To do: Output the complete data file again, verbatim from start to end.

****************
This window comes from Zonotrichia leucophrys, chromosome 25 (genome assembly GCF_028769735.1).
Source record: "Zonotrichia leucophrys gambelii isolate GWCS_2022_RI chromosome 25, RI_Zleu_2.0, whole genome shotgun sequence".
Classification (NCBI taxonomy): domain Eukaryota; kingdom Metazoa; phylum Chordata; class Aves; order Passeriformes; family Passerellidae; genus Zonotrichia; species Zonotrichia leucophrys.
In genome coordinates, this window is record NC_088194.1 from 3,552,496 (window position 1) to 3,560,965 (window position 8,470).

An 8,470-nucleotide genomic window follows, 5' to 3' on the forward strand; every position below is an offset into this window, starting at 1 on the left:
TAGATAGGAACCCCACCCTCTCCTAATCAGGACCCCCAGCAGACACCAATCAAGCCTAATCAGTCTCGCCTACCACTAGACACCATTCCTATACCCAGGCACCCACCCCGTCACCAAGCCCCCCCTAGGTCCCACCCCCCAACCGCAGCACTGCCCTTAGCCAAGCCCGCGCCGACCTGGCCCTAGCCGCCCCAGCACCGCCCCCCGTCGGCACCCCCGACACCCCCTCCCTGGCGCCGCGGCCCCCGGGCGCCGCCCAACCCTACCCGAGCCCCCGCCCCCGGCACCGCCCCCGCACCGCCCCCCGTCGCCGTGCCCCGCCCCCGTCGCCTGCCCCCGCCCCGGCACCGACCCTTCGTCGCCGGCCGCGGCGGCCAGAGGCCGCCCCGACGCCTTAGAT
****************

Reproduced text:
This window comes from Zonotrichia leucophrys, chromosome 25 (genome assembly GCF_028769735.1).
Source record: "Zonotrichia leucophrys gambelii isolate GWCS_2022_RI chromosome 25, RI_Zleu_2.0, whole genome shotgun sequence".
Classification (NCBI taxonomy): domain Eukaryota; kingdom Metazoa; phylum Chordata; class Aves; order Passeriformes; family Passerellidae; genus Zonotrichia; species Zonotrichia leucophrys.
In genome coordinates, this window is record NC_088194.1 from 3,552,496 (window position 1) to 3,560,965 (window position 8,470).

An 8,470-nucleotide genomic window follows, 5' to 3' on the forward strand; every position below is an offset into this window, starting at 1 on the left:
TAGATAGGAACCCCACCCTCTCCTAATCAGGACCCCCAGCAGACACCAATCAAGCCTAATCAGTCTCGCCTACCACTAGACACCATTCCTATACCCAGGCACCCACCCCGTCACCAAGCCCCCCCTAGGTCCCACCCCCCAACCGCAGCACTGCCCTTAGCCAAGCCCGCGCCGACCTGGCCCTAGCCGCCCCAGCACCGCCCCCCGTCGGCACCCCCGACACCCCCTCCCTGGCGCCGCGGCCCCCGGGCGCCGCCCAACCCTACCCGAGCCCCCGCCCCCGGCACCGCCCCCGCACCGCCCCCCGTCGCCGTGCCCCGCCCCCGTCGCCTGCCCCCGCCCCGGCACCGACCCTTCGTCGCCGGCCGCGGCGGCCAGAGGCCGCCCCGACGCCTTAGAT